“At a very early stage of the novel’s development I get this urge to collect bits of straw and fluff, and to eat pebbles. Nobody will ever discover how clearly a bird visualizes, or if it visualizes at all, the future nest and the eggs in it. When I remember afterwards the force that made me jot down the correct names of things, or the inches and tints of things, even before I actually needed the information, I am inclined to assume that what I call, for want of a better term, inspiration, had been already at work, mutely pointing at this or that, having me accumulate the known materials for an unknown structure. After the first shock of recognition—a sudden sense of “this is what I’m going to write”—the novel starts to breed by itself; the process goes on solely in the mind, not on paper; and to be aware of the stage it has reached at any given moment, I do not have to be conscious of every exact phrase.”
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I’ve got a lot on my plate, a large number of posts & mini-essays & short stories & longer works that I want to finish, but every now & then a big fat one just hangs in the strike zone so perfectly that I can’t help but smack that sucka right out of the ballpark.
In this case it was someone bringing to my attention last year’s “Men, Superheroes and Church” post by Don Murrow, which in turn was derived from “The Lure of Comic-Book Culture” by Stan Guthrie from a half year earlier.
sneers looks down his nose pooh-poohs dismisses contemporary pop culture, in particular the popularity of the superhero genre, quoting David Gelernter’s “America-Lite”:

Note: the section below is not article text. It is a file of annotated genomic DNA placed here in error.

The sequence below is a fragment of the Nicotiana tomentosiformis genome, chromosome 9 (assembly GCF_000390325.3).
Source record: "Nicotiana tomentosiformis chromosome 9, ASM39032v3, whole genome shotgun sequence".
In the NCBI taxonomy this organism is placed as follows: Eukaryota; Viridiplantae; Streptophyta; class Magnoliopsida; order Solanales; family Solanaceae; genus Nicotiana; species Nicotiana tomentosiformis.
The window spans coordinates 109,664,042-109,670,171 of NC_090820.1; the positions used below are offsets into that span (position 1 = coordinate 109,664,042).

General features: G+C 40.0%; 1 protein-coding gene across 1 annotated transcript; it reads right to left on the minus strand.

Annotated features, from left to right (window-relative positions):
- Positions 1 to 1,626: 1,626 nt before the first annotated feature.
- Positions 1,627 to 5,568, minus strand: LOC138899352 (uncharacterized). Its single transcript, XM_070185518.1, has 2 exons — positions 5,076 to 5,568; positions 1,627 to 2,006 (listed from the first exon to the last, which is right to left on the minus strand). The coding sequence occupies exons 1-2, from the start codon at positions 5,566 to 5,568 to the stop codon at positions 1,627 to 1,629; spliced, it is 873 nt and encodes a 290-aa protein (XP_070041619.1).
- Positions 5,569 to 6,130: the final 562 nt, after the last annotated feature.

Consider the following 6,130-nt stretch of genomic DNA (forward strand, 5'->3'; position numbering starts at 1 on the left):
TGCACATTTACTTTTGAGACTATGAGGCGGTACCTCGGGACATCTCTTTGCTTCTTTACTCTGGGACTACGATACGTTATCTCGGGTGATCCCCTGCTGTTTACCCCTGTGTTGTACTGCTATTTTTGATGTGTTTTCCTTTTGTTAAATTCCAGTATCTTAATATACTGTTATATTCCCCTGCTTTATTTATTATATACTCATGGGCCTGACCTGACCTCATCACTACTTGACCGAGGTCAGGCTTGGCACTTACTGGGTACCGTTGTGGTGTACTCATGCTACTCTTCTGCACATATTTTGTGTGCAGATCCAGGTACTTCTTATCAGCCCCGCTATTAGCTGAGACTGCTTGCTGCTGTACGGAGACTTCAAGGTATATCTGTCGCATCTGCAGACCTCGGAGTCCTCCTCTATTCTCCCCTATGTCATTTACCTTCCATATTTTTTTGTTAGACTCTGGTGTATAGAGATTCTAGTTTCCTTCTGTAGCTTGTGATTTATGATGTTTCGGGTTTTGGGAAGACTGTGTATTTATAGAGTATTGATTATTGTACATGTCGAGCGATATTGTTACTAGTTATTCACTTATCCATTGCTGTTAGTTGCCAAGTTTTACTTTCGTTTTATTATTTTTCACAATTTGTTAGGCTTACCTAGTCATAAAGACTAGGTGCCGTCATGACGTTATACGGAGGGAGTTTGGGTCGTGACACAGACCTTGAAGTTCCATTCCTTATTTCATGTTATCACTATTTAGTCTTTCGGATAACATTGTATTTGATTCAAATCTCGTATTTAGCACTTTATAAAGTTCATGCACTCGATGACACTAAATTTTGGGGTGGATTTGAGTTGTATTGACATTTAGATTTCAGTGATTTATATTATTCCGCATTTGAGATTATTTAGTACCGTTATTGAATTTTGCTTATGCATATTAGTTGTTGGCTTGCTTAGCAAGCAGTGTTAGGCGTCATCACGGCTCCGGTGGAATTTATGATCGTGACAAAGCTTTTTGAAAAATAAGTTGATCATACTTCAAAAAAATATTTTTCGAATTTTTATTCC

“In 1960, the whole country knew Robert Frost’s poetry; Leonard Bernstein was reaching large TV audiences for classical music with his Young People’s Concerts on CBS; theater and ballet were thriving, reaching larger audiences all the time; Hemingway was only the most famous of America’s serious novelists; and American avant-garde painting was a topic for Life magazine.”
He then posits these reasons for the rise in popularity of comic book culture, in particular superheroes:
- Technology (computers, social media, enhanced graphics software) has made comics easier to produce and share.
- The phenomenon of extended adolescence has extended the attractiveness of comics as a pastime among many American adults.
- In an increasingly complex, morally confusing world, people are drawn to media that still promote the idea of good vs. evil—a common theme in comics.
- People want an escape from the grim and sometimes depressing news and events of the day.
- With the dumbing down of the population due to an increasingly ineffective public education system, people today have less ability and desire to read and to think deeply, making the relatively simple themes and plots of comic books that much more attractive.
- Despite (and perhaps because of) widespread cynicism in the culture, we still yearn for heroes.
Murrow agrees, claiming “Every one of Guthrie’s observations is true. But there’s a deeper reason men of this generation are so strongly drawn to superheroes:
Every man longs to be a hero himself – but today’s society offers men very few opportunities for heroic behavior.”
[brace yourselves; it gets brutal after the jump]
Looks nice, doesn’t it? This long exposure photo was taken by Cui Yongjiang in rural Yunnan Province in southwest China. Look at the soft glow of the village lights…the way the stars reflect off the terraces of water…
Wanna see what the area looks like in daylight?
Quite a difference, huh?
So, is beauty an illusion,
an artificial construct of the mind?
Or is it always there, and
we just have to have the wisdom